Addiction involves longing for something intensely, losing control over its use, and continuing to engage with it despite adverse consequences. As people continue with addictive habits or substances, the brain adapts. It tries to restore a balance between dopamine surges and normal levels of the substance in the brain, Morikawa said. For this, neurons begin to produce less dopamine or simply reduce the number of dopamine receptors.
The result is that the individual needs to continue to use drugs, or practice a particular behavior, for dopamine levels to return to normal. People may also need to take larger amounts of medication to achieve a high; this is called tolerance. Psychological addiction occurs when cravings for a drug are psychological or emotional. People who are psychologically addicted are overwhelmed by the desire to use a drug.
They can lie or steal to get it. It has a lot to do with brain chemistry. The human brain is programmed to reward us when we do something pleasant. Exercising, eating and other behaviors that are directly related to our survival trigger the release of a neurotransmitter called dopamine.
Drug addiction isn't just about heroin, cocaine, or other illegal drugs. You may become addicted to alcohol, nicotine, sleep and anxiety medications, and other legal substances. The substances produce a feeling of euphoria by triggering large amounts of dopamine in certain regions of the brain responsible for the sensation of reward. Addiction occurs when the act of consuming a substance takes over these circuits and increases the desire to consume more and more of the substance to achieve the same rewarding effect.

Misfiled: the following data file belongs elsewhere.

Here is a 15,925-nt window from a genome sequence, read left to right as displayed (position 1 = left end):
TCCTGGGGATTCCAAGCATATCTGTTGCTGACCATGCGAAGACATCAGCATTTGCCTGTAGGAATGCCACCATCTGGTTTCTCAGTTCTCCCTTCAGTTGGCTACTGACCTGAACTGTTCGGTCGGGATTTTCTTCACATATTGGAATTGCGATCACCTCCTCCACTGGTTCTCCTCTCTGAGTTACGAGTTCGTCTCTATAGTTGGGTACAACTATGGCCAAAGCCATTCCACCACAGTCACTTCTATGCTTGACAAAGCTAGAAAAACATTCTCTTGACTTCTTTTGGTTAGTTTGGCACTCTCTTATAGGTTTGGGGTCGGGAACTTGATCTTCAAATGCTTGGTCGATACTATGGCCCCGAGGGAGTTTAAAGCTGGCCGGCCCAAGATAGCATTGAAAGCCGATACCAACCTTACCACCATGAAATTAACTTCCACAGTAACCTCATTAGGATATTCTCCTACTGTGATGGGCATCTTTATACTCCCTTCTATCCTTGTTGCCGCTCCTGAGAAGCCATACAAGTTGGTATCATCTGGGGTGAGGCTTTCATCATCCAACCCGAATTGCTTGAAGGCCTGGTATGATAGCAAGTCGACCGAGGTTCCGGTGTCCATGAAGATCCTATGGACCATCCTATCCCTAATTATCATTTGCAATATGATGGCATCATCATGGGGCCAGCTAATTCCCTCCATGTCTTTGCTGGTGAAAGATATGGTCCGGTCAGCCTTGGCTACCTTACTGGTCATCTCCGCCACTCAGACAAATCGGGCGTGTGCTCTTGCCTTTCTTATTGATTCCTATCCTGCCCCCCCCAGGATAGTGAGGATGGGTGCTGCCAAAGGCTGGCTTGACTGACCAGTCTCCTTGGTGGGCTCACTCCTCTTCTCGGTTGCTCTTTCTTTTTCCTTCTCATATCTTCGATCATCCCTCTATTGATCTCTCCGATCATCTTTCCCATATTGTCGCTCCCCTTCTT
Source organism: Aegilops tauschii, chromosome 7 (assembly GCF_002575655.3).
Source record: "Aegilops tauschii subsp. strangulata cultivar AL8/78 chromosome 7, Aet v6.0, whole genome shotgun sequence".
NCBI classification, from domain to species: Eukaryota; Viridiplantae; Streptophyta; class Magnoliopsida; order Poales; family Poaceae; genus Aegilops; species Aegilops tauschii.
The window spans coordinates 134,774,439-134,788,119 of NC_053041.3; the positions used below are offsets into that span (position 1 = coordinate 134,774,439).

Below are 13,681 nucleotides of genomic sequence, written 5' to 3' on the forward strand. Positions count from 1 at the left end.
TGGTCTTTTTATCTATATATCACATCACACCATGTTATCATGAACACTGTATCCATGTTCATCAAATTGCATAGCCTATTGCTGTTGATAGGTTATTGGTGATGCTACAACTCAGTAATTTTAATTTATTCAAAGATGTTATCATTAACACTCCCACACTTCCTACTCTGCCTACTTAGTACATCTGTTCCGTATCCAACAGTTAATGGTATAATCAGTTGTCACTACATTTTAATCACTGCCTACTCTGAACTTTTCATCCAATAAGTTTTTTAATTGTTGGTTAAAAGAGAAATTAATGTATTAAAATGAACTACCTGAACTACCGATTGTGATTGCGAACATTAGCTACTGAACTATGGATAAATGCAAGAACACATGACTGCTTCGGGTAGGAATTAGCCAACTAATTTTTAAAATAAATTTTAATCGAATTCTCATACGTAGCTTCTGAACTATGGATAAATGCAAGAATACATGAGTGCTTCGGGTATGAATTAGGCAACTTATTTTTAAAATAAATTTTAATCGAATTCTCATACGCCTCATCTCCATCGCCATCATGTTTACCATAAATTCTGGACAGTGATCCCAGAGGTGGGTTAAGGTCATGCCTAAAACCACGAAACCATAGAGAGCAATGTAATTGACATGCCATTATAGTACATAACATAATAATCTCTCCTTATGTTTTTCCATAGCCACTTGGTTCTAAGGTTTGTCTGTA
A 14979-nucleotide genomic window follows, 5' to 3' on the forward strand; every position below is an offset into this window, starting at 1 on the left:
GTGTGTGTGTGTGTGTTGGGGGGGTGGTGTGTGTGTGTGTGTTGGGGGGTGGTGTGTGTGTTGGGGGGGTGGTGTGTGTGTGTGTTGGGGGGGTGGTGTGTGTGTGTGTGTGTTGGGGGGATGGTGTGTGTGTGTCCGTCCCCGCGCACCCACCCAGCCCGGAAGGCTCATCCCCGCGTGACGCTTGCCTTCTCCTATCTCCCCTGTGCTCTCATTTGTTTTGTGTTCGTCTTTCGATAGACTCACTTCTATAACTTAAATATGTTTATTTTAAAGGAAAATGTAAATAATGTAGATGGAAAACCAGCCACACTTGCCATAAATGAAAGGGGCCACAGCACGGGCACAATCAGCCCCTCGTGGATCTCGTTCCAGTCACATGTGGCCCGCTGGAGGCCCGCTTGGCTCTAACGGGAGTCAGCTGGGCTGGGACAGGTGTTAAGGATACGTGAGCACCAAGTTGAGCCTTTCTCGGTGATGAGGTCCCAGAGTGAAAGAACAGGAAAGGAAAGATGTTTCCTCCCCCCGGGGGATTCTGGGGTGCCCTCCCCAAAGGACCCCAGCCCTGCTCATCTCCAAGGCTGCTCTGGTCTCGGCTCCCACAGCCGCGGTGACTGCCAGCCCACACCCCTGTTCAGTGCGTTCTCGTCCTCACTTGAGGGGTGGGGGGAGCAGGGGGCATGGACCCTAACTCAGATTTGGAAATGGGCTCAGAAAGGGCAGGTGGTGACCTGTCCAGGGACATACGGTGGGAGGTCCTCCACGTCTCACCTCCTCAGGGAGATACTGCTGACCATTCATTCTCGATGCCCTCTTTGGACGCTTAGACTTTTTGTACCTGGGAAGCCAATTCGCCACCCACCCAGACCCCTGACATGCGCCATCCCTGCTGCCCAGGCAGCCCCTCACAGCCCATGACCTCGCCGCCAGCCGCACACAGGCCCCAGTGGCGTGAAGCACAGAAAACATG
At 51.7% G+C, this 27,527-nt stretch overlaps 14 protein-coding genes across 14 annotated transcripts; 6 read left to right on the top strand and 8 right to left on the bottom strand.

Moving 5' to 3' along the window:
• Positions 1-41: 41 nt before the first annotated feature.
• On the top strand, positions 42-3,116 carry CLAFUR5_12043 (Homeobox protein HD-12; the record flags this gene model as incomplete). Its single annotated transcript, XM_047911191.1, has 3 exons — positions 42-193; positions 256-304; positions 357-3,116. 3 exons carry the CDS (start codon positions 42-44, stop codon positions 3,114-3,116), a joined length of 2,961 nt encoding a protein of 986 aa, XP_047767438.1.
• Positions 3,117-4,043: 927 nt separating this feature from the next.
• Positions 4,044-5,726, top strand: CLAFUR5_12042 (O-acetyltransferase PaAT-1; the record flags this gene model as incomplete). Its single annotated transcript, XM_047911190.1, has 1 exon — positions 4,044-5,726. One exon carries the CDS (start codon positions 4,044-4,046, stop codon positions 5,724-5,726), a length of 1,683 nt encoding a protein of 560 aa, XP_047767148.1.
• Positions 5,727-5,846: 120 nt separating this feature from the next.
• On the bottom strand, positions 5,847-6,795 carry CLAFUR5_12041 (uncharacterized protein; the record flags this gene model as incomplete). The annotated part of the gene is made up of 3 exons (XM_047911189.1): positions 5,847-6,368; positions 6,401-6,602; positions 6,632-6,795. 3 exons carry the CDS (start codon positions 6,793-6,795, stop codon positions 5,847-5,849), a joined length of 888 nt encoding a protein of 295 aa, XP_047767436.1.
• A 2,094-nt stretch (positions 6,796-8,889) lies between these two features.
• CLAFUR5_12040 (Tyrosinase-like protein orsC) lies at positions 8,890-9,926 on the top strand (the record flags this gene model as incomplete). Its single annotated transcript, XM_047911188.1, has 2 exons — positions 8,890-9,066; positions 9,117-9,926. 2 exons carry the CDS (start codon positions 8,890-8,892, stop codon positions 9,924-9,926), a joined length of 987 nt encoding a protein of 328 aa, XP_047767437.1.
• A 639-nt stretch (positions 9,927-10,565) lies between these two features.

Addiction is a condition in which something that started out as pleasurable now feels like something you can't live without. Physicians define drug addiction as an irresistible desire for a drug, compulsive and out-of-control use of the drug, and continued use of the drug despite repeated and harmful consequences. Opioids are highly addictive, largely because they activate powerful reward centers in the brain. Opioids trigger the release of endorphins, the neurotransmitters in the brain that make you feel good.
Endorphins dampen the perception of pain and increase the feeling of pleasure, creating a temporary but powerful feeling of well-being. When a dose of opioid goes away, you may want to recover those good feelings as soon as possible. This is the first milestone on the road to possible addiction.